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The bulls have a significant feather in their cap in the form of conviction. While numerous fundamental and technical factors point toward negative outcomes for equities, the force with which stocks (NYSEARCA:SPY) have rallied off the October low looks more like the early stages of a bull market, rather than a bear market. Having said that, numerous market ratios, including the gold:Treasury ratio, have not broken into bull market territory yet.

Heading into next week, the flowing statements may begin to weigh on sentiment. From Reuters:

HIGHLIGHTS-Comments by policymakers at Cannes G20:

GERMAN CHANCELLOR ANGELA MERKEL

“There are hardly any countries here which said they were ready to go along with the EFSF (euro zone rescue fund).”

BRITISH PRIME MINISTER DAVID CAMERON

“Every day that the euro zone crisis continues is a day that has a chilling effect on the rest of the world economy.”

“Britain will not contribute to the euro zone bailout fund and we are clear that the IMF will not contribute to the euro bailout fund either.”

“Global action cannot be a substitute for concerted action by the euro zone to stand behind their currency.”

“The job of the IMF is to help countries in distress, not to support currency unions.”

“The world can’t wait for the euro zone to through endless questions and changes about this.”

“You can’t ask the IMF, nor should you, nor ever would I, ask the IMF to put its money into a euro zone bail out fund - that wouldn’t be right.”

“Britain will not invest in a euro zone bailout fund. Britain will not invest in the IMF, so the IMF can invest in a euro zone bailout fund. That is not going to happen.”

This video explores the current ratio of gold (NYSEARCA:GLD) to Treasuries (NYSEARCA:TLT). The ratio helps us monitor the battle between:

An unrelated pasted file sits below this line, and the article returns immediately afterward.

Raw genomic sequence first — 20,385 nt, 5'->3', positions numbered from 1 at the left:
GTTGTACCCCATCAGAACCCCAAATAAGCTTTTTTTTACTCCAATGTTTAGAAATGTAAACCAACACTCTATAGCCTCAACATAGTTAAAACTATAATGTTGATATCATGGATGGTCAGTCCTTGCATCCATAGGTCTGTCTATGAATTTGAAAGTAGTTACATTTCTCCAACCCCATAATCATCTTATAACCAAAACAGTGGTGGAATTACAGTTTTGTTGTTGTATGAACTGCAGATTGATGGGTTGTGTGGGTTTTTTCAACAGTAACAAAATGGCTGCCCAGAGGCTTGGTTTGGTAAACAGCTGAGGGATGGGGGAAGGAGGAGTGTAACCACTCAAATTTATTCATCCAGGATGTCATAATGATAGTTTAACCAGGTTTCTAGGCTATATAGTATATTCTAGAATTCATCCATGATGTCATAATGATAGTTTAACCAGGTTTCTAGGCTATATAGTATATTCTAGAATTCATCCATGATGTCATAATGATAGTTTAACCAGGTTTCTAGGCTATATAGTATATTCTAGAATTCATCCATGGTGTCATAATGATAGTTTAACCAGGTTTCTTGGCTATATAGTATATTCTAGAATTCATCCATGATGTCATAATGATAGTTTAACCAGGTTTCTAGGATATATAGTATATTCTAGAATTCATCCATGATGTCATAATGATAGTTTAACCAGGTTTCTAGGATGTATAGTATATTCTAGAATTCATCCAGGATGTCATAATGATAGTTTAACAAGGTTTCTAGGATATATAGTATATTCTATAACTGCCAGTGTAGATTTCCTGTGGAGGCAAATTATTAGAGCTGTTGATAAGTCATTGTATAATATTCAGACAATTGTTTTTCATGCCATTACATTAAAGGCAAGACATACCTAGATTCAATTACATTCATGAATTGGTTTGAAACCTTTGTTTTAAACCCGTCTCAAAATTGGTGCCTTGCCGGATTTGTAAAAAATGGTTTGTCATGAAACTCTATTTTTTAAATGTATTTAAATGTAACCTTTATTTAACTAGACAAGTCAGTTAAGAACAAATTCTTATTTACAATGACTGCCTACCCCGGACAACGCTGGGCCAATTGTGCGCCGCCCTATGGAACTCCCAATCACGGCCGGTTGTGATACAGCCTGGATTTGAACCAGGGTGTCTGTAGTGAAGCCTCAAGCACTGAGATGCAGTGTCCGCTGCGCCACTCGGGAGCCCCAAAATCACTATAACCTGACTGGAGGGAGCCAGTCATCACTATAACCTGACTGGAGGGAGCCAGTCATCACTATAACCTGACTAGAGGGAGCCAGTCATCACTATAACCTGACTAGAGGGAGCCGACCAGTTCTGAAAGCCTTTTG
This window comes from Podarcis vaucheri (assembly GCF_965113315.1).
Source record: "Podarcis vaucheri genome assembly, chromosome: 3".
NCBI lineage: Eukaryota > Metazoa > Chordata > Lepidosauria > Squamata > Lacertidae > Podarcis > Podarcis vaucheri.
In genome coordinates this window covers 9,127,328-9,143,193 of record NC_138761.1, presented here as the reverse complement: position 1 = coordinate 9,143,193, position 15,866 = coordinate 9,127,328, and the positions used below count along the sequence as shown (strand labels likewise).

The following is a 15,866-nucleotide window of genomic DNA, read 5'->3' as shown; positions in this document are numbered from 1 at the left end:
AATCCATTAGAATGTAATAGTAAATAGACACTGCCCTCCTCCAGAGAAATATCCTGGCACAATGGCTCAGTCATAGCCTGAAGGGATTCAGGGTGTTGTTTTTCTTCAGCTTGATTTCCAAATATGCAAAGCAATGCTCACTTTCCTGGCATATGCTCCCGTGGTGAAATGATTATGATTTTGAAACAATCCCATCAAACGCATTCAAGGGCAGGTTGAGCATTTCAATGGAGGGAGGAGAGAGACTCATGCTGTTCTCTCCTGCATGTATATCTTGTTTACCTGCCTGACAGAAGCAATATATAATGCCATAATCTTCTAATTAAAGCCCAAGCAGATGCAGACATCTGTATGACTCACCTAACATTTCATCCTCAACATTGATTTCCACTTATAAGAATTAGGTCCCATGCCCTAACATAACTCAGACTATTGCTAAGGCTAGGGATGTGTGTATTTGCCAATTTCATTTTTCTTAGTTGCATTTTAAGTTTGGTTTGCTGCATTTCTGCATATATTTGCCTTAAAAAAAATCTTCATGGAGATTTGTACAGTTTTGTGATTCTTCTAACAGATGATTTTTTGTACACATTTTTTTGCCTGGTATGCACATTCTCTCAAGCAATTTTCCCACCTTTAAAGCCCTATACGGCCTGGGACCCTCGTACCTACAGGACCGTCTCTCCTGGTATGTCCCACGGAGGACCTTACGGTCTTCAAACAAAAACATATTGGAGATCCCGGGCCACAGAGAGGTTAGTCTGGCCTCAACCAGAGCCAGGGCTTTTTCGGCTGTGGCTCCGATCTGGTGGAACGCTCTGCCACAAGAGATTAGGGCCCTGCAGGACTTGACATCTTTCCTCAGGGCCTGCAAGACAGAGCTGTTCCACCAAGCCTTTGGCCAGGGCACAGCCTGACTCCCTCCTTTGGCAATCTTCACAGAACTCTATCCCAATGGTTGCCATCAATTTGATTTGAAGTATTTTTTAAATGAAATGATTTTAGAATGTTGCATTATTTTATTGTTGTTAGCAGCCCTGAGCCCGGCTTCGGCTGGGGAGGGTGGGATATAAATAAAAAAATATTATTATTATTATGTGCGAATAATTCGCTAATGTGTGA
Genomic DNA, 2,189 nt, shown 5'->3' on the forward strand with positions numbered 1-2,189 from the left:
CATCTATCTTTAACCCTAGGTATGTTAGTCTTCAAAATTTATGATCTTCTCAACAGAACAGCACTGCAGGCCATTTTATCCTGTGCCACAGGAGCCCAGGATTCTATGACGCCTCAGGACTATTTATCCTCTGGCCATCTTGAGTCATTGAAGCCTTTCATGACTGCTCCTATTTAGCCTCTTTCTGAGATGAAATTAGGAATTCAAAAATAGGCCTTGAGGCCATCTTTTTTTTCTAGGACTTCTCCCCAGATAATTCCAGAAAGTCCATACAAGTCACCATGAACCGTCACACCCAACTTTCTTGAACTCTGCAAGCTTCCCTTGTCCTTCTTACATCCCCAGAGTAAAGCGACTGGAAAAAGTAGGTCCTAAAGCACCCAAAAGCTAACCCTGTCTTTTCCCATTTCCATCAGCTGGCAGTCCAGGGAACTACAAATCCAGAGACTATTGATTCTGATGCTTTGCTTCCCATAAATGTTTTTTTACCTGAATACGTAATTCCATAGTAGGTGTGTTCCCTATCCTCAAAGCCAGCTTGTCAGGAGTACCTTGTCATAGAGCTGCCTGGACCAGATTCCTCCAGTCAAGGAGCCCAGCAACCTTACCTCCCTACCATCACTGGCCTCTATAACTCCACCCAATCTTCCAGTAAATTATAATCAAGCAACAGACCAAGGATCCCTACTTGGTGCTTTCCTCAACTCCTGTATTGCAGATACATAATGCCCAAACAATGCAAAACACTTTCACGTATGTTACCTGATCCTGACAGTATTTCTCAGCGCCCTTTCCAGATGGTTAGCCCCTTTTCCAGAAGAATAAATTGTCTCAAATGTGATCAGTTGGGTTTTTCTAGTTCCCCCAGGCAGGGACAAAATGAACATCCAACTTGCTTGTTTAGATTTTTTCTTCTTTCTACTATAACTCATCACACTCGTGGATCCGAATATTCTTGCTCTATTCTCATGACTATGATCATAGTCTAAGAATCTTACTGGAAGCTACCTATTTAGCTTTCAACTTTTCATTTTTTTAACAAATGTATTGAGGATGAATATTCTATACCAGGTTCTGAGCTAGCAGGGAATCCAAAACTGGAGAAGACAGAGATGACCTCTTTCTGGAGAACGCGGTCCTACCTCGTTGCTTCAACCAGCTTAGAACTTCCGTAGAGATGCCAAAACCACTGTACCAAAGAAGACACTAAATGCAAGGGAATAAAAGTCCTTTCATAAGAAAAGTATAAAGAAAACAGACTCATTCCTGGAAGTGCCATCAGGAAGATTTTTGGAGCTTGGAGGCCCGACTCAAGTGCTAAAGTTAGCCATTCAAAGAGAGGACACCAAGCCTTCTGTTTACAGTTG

1. Inflation via GLD and deflation via TLT.
  2. The bulls via GLD and bears via TLT.

Like many markets, the GLD:TLT ratio is near a possible inflection point. However, the ratio was near a similar bullish inflection point in 2008 before stocks and gold took another leg down. The points below highlight similarities between 2008 and 2009:

  1. A1 & A2: GLD:TLT ratio makes similar twin peaks.
  2. B1 & B2: Ratio breaks inflation/bullish trend.
  3. C1 & C2: When the indicator, Williams % R, remains weak, the bear market in stocks remained intact (left of C1, right of C2). When the indicator moved back above -20 (overbought), the bear market was nearing its end.

click to enlarge images

The video expands the commentary on the two charts above and also comments on Italian bond yields.

After you click play, use the button in the lower-right corner of the video player to view in full-screen mode. Hit Esc to exit full-screen mode. If you want to skip the technicals, comments on Europe begin at the 10:33 mark.

If the gold:Treasury ratio were to move into bullish territory, we would be open to high beta ETFs, such as XME, JJC, GDX, and SLV. Until we see more evidence of a lasting turn, we will err on the conservative side.

Some other concerning developments out of Europe via Bloomberg:

World leaders meeting at the G-20 summit in Cannes, France, balked at spending more money to help bail out the euro-area, demanding the region’s own governments first do more to fix the two-year-old debt crisis. Governments are awaiting further details of Europe’s own week-old rescue package before they commit cash, German Chancellor Angela Merkel said on the final day of a Group of 20 summit in Cannes, France.

Source: Gold, Treasuries Still Haven't Broken Into Bull Market Territory